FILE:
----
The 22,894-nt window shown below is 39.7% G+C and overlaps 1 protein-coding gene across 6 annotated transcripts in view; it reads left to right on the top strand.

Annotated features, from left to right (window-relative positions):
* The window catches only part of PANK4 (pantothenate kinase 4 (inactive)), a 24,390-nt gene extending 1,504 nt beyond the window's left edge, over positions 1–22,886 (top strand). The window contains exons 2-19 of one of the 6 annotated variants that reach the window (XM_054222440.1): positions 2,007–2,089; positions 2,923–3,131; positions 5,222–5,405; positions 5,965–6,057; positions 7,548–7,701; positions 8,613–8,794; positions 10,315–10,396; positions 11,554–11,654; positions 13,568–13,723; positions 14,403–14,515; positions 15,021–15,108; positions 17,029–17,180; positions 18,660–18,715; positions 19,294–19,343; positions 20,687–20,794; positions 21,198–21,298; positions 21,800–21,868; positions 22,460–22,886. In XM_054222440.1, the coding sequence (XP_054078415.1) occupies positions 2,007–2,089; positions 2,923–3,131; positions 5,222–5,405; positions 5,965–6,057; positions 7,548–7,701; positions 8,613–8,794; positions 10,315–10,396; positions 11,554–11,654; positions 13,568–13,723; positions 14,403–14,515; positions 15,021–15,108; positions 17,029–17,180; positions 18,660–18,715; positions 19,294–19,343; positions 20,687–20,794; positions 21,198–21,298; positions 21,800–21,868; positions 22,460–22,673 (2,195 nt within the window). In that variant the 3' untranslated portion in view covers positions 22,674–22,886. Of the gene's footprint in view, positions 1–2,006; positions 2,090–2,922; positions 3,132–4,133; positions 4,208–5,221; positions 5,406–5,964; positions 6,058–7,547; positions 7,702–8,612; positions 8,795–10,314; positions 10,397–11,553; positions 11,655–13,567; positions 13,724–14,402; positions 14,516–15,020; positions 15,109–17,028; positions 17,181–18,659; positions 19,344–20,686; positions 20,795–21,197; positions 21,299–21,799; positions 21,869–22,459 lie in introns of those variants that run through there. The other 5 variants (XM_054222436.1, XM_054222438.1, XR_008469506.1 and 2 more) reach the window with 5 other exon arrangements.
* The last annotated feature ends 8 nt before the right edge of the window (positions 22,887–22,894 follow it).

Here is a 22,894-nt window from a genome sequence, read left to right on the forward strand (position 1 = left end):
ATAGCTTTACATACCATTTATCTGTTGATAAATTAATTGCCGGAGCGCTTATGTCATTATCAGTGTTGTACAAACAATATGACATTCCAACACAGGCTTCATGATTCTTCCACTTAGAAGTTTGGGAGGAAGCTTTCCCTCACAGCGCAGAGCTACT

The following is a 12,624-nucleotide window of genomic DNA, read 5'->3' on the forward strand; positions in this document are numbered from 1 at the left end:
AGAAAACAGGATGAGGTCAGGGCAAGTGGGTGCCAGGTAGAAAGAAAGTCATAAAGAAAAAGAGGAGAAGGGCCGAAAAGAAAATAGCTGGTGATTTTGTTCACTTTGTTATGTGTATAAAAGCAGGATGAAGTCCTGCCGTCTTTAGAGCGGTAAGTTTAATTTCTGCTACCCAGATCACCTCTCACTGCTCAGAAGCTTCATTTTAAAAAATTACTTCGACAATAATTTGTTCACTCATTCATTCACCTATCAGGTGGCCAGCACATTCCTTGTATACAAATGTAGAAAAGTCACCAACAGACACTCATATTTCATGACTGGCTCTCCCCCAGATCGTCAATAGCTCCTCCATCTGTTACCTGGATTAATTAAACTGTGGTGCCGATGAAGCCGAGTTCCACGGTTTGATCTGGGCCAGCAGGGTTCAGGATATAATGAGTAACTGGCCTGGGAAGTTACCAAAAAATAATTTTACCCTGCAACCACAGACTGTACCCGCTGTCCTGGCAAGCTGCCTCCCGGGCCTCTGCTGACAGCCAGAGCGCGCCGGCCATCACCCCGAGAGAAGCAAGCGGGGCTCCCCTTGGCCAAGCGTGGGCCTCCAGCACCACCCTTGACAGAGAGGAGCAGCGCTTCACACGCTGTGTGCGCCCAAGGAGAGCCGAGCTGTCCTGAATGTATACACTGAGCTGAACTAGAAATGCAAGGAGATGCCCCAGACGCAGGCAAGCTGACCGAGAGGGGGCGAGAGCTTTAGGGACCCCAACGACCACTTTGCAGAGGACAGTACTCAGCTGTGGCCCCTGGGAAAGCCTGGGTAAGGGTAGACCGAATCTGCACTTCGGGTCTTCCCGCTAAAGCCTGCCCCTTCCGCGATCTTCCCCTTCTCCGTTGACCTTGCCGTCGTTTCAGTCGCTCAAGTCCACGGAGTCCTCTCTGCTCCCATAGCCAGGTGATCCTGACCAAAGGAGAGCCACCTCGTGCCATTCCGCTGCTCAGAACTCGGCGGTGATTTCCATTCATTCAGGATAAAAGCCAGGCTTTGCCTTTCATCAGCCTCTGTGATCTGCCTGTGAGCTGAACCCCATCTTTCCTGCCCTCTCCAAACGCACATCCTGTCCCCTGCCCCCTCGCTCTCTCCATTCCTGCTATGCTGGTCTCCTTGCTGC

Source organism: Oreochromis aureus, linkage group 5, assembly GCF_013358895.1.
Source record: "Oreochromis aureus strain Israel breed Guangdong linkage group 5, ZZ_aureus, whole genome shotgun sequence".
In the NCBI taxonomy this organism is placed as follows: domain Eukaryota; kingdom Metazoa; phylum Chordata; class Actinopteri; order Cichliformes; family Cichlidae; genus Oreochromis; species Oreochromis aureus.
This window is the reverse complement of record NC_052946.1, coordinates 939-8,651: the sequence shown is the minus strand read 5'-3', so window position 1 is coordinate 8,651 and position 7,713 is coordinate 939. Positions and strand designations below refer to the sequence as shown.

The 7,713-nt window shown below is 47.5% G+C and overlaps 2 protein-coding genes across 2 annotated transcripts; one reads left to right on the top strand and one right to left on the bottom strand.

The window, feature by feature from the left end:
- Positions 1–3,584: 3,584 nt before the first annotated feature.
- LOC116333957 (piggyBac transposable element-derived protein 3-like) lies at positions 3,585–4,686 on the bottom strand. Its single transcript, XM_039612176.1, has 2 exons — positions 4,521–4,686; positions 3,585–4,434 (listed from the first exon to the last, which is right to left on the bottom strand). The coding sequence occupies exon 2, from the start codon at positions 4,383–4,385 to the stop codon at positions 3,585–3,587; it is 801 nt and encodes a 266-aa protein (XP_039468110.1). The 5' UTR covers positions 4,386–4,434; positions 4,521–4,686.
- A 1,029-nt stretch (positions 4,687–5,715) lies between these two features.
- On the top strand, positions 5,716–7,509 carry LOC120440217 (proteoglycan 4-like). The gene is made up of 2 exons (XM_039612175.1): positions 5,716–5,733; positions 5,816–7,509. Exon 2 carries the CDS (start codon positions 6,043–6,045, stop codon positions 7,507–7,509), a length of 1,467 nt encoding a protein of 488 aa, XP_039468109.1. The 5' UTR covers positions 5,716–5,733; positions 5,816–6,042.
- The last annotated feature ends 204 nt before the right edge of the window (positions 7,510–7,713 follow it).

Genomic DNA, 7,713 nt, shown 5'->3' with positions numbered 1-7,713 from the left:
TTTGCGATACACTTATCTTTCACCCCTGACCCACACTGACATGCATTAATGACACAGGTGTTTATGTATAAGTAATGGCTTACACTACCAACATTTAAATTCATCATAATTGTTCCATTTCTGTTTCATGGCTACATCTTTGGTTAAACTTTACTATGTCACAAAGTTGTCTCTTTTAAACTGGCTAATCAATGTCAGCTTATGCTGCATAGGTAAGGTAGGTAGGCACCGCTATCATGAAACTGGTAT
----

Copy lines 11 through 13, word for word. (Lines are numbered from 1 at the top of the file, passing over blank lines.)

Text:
In the NCBI taxonomy this organism is placed as follows: domain Eukaryota; kingdom Metazoa; phylum Chordata; class Actinopteri; order Cichliformes; family Cichlidae; genus Oreochromis; species Oreochromis aureus.
This window is the reverse complement of record NC_052946.1, coordinates 939-8,651: the sequence shown is the minus strand read 5'-3', so window position 1 is coordinate 8,651 and position 7,713 is coordinate 939. Positions and strand designations below refer to the sequence as shown.

The 7,713-nt window shown below is 47.5% G+C and overlaps 2 protein-coding genes across 2 annotated transcripts; one reads left to right on the top strand and one right to left on the bottom strand.